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TheDude last won the day on February 23 2014

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  1. Average proximity would be one way, check how far away your nearby particles are. If the 10 nearest particles to your current point are greater than 1cm away, then split this into a seperate group. mesh only those that were not in this group, and leave the rest as points.
  2. I can't view your attached files, not at a computer. My initial reaction would be to take whatever mesh, convert it to non optimized quad mesh, sample nml, up and cross. Through a single axis along the centroid of the geo progressively push the point along the cross by the percentage it is along that axis. You'll want to run this in a for loop also referencing the original mesh so the ones that are pushed a long way can remain fairly accurate through complex surfaces towards the max end of the axis your pushing geo around.
  3. scatter the new points per frame and set @BirthTime to -1, in a solver, merge these new points with the previous frame, if @BirthTime is not -1, set @BirthTime to @Frame
  4. Sounds cool, to answer your question directly, you could measure distance to collision object with xyzdist, below a certain distance you could then switch its position data to then always stick on the object you found within the distance. To do this, use primuv, and track the location found from xyzdist, and keep your current position to match that parametric uv of the object from when it was within range. As a general comment, I found grains in the past to be awesome for sticky high detail saliva fx!
  5. TheDude


    Put down a pop drag, and keyframe animate the drag as needed. You can also use vex expressions in this if you need to control specific groups / areas / procedural approach based on other data
  6. Hey Chris good to see you here. In that situation what I've done in the past is use a solver, to in this instance, flip a value from 0 to 1 if this colour turns red. If this triggers you mark down the current time. Timeshift to the end of your timeframe, and transfer the "triggerTime" value to whatever you are doing. You now have the time at which your colour will change. Use that value as an offset to your alembic and it will know when to start playing. If you had a bgeo cache and thousands of points, you could use this to be able to know what offset all your animations would need to be on particles
  7. output picture on mantra -- this dictates where your image will save. You are rendering frame 1 - 50 as 1 file, which is shown second from top of your file browser. this also has no extension. make sure to include extension on your output picture (as in .jpg, .exr, .tiff, whatever you want), and i presume you don't want to overwrite every frame into the same file, so add in _$F4 before your extension. $F means current frame number, $F4 means it will always output 4 digits representing current frame number.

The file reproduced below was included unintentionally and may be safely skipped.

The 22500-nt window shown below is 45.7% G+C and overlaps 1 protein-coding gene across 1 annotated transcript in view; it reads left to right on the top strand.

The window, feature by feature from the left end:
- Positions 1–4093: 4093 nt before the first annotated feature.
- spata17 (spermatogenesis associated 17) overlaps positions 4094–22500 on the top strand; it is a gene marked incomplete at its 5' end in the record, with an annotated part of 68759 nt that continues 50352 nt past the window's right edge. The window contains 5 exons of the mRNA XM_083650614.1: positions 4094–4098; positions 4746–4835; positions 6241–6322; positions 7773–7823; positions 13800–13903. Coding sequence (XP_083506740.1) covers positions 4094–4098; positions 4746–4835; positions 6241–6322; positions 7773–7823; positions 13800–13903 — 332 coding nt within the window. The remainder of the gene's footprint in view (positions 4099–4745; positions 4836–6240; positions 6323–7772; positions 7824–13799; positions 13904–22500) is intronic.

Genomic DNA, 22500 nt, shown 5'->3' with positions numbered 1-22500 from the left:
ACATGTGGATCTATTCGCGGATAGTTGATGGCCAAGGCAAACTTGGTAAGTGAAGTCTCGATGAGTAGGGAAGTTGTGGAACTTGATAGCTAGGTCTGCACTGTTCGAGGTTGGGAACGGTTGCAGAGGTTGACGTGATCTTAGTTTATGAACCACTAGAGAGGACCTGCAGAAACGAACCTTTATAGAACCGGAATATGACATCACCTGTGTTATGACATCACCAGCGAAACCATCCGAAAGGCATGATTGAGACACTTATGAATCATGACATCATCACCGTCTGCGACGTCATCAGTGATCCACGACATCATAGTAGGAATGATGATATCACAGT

8. I was wondering if OPscript file is no longer supported for setting desired node preferences in your network view? I have also seen that now under Network View Display Options, under Themes tab, it now has pull downs / user made settings for shapes, colors, and wire style. This however saves a pretty gross .json, which is fine if you are not looking to edit this in the text editor (but that was the benefit of OPscript). It also appears that, unless you are going to edit the json through a text editor, you now have to make a new theme whenever you'd like to change your default settings, and this has no way of replacing your current custom theme. These are all changes I don't like D: Is OPscript no longer supported?
  9. To explicitly answer your question: Take your current volume, and place 3 "name" nodes, in each one link it to your current volume and name in the string parm "vel.x", "vel.y", "vel.z" -- place a merge, and combine your original volume, along with the 3 volumes that have been renamed. You'll now have your original volume, and 3 fields for vel. I think with more context though, there will be a better answer.
  10. What bunker recommended will work well. To address why this is happening, I am guessing, is that you have a significantly high heat value around your source and the temperature dissipation is significantly high along with buoyancy. This means you have fast moving voxels in the Y value, carrying high values that will consistently devalue at each step. Solutions being to increase steps, add noise to your source fields with appropriate frequency enough to mess up this obvious banding.
  11. To answer your question specifically, to replace particles with animated geo -- copy your animated geo onto your particles, and if your particles are already looped, make sure your animation cycles of your geometry match the duration of your particle animation and youre done! Keep in mind the fundamental use of the sin wave -- it is super functional for creating loops in all types of animations
  12. There are lots of variables here, so it's hard to speculate. Here's a few things to check. Alpha Consistency from different angles. Near / Far clipping plane on camera. Density consistency in the geo of the file you are using. Check in shader for unusual manipulation of the fields imported.
  13. So once you've got your points on your deforming geometry, you can then inherit your UVs from the object, and displace by the texture
  14. Right, the only balancing act if you wanna do it the hack way is simply how many grains thick you make it along with constraint parameters -- That being said I've found cloth in houdini to be getting better and better each version, despite innumerable changes. Or maybe I'm just better at not doing dumb stuff
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